Let me give you an example of what I mean by “building quality into the process“.

Back in the good old days, it was typical for a cloth manufacturer to have 10-15 power looms. They would set up these looms at the beginning of the day and let them run for the day. At the end of the day, they would take all the cloth produced by the looms and hand it over to another team (separate QA team) who would check each cloth for defect.

There were multiple sources of defects. At times one of the threads would break creating a defect in the cloth. At times insects would sit on the thread and would also get woven into the cloth creating a defect. And so on. Checking the cloth at the end of the day was turning out to be very expensive for the cloth manufactures. Basically they were trying to create quality products by inspecting the cloth at the end of the process. This is similar to the QA process in a waterfall project.

Since this was not working out, they hired a lot of people to watch each loom. Best case, there would be one person per loom watching for defects. As soon as a thread would break, they would stop the loom, fix the thread and continue. This certainly helped to reduce the defects, but was not an optimal solution for several reasons:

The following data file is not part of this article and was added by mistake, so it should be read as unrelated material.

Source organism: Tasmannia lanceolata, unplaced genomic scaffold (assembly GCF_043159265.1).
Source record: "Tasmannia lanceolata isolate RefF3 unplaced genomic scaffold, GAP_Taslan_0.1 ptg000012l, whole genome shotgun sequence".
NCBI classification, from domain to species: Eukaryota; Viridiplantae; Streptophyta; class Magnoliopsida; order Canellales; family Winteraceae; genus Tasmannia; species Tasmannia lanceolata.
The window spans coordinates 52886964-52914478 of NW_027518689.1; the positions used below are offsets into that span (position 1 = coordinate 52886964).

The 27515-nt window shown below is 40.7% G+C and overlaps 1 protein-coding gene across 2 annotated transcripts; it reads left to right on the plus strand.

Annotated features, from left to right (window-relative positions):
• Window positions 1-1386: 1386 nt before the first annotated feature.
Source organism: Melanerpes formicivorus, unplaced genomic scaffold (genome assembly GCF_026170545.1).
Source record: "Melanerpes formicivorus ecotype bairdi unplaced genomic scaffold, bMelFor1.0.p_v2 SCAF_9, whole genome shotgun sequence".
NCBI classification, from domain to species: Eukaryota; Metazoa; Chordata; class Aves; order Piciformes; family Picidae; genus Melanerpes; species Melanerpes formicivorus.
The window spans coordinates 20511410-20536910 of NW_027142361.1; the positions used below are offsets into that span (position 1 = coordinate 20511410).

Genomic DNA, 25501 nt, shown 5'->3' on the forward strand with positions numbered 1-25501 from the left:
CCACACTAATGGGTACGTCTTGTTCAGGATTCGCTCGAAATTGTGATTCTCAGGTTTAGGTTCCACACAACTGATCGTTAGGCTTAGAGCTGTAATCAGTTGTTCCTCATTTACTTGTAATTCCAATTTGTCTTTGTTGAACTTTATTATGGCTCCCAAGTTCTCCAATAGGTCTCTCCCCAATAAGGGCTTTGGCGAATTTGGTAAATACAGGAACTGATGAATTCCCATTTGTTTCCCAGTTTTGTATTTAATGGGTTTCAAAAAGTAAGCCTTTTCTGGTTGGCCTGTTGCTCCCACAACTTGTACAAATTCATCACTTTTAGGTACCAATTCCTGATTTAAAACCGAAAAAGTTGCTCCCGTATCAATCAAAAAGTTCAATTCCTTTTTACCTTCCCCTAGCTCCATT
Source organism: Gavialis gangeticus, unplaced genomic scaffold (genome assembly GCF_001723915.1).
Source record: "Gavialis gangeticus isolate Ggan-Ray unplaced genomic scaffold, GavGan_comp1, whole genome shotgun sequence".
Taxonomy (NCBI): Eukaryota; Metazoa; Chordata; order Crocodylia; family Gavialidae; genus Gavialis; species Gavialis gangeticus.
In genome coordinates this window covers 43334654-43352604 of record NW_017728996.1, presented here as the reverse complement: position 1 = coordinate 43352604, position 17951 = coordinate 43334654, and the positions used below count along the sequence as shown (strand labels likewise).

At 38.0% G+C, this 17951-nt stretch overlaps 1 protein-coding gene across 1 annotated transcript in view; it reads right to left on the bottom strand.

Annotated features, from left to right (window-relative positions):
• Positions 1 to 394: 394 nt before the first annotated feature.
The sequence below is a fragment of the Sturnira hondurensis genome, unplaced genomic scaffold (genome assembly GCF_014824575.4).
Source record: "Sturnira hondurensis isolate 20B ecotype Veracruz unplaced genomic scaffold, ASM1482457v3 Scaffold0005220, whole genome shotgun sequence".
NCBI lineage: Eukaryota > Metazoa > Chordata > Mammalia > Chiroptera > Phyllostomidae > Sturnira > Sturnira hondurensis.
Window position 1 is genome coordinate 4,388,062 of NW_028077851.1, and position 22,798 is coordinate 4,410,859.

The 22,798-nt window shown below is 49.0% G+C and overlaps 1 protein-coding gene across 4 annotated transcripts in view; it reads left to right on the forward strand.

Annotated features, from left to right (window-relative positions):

• It was turning out to be quite expensive to have one person per loom
  • People at the looms would take breaks during the day and they would either stop the loom during their break (production hit) or would take the risk of letting some defects slip.
  • It become very dependent on how closely these folks watched the loom. In other words, the quality of the cloth was very dependent on the capability of the person (good eyesight and keen attention) inspecting the loom.